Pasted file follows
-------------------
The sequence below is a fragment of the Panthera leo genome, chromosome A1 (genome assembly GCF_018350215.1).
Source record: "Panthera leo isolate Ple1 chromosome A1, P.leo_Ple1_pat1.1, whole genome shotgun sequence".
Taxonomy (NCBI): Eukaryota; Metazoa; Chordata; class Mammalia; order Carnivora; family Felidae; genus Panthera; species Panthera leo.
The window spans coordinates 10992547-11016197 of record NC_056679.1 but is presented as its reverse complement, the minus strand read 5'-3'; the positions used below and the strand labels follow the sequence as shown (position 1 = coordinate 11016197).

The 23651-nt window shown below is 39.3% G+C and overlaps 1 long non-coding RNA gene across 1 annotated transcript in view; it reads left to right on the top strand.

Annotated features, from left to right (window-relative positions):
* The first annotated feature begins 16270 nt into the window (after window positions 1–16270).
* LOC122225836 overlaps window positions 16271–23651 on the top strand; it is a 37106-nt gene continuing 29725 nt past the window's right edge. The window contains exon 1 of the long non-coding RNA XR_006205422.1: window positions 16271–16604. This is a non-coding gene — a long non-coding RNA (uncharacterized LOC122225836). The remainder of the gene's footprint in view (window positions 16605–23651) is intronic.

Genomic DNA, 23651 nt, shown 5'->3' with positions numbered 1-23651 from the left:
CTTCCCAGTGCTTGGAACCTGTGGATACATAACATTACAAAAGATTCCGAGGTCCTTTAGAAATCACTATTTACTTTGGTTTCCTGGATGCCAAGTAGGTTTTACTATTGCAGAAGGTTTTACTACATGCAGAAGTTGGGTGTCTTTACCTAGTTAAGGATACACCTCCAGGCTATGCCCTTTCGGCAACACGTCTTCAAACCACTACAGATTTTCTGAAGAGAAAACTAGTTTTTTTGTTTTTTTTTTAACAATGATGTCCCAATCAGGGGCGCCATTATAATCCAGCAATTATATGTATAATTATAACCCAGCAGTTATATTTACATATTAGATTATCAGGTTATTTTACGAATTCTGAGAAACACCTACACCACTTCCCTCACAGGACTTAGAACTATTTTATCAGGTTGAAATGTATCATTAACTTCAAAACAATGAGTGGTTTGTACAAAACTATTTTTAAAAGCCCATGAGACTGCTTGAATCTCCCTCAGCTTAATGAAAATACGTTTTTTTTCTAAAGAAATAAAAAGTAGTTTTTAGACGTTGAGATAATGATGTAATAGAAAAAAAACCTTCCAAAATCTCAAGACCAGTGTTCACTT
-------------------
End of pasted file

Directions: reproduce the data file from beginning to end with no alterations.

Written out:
The sequence below is a fragment of the Panthera leo genome, chromosome A1 (genome assembly GCF_018350215.1).
Source record: "Panthera leo isolate Ple1 chromosome A1, P.leo_Ple1_pat1.1, whole genome shotgun sequence".
Taxonomy (NCBI): Eukaryota; Metazoa; Chordata; class Mammalia; order Carnivora; family Felidae; genus Panthera; species Panthera leo.
The window spans coordinates 10992547-11016197 of record NC_056679.1 but is presented as its reverse complement, the minus strand read 5'-3'; the positions used below and the strand labels follow the sequence as shown (position 1 = coordinate 11016197).

The 23651-nt window shown below is 39.3% G+C and overlaps 1 long non-coding RNA gene across 1 annotated transcript in view; it reads left to right on the top strand.

Annotated features, from left to right (window-relative positions):
* The first annotated feature begins 16270 nt into the window (after window positions 1–16270).
* LOC122225836 overlaps window positions 16271–23651 on the top strand; it is a 37106-nt gene continuing 29725 nt past the window's right edge. The window contains exon 1 of the long non-coding RNA XR_006205422.1: window positions 16271–16604. This is a non-coding gene — a long non-coding RNA (uncharacterized LOC122225836). The remainder of the gene's footprint in view (window positions 16605–23651) is intronic.

Genomic DNA, 23651 nt, shown 5'->3' with positions numbered 1-23651 from the left:
CTTCCCAGTGCTTGGAACCTGTGGATACATAACATTACAAAAGATTCCGAGGTCCTTTAGAAATCACTATTTACTTTGGTTTCCTGGATGCCAAGTAGGTTTTACTATTGCAGAAGGTTTTACTACATGCAGAAGTTGGGTGTCTTTACCTAGTTAAGGATACACCTCCAGGCTATGCCCTTTCGGCAACACGTCTTCAAACCACTACAGATTTTCTGAAGAGAAAACTAGTTTTTTTGTTTTTTTTTTAACAATGATGTCCCAATCAGGGGCGCCATTATAATCCAGCAATTATATGTATAATTATAACCCAGCAGTTATATTTACATATTAGATTATCAGGTTATTTTACGAATTCTGAGAAACACCTACACCACTTCCCTCACAGGACTTAGAACTATTTTATCAGGTTGAAATGTATCATTAACTTCAAAACAATGAGTGGTTTGTACAAAACTATTTTTAAAAGCCCATGAGACTGCTTGAATCTCCCTCAGCTTAATGAAAATACGTTTTTTTTCTAAAGAAATAAAAAGTAGTTTTTAGACGTTGAGATAATGATGTAATAGAAAAAAAACCTTCCAAAATCTCAAGACCAGTGTTCACTT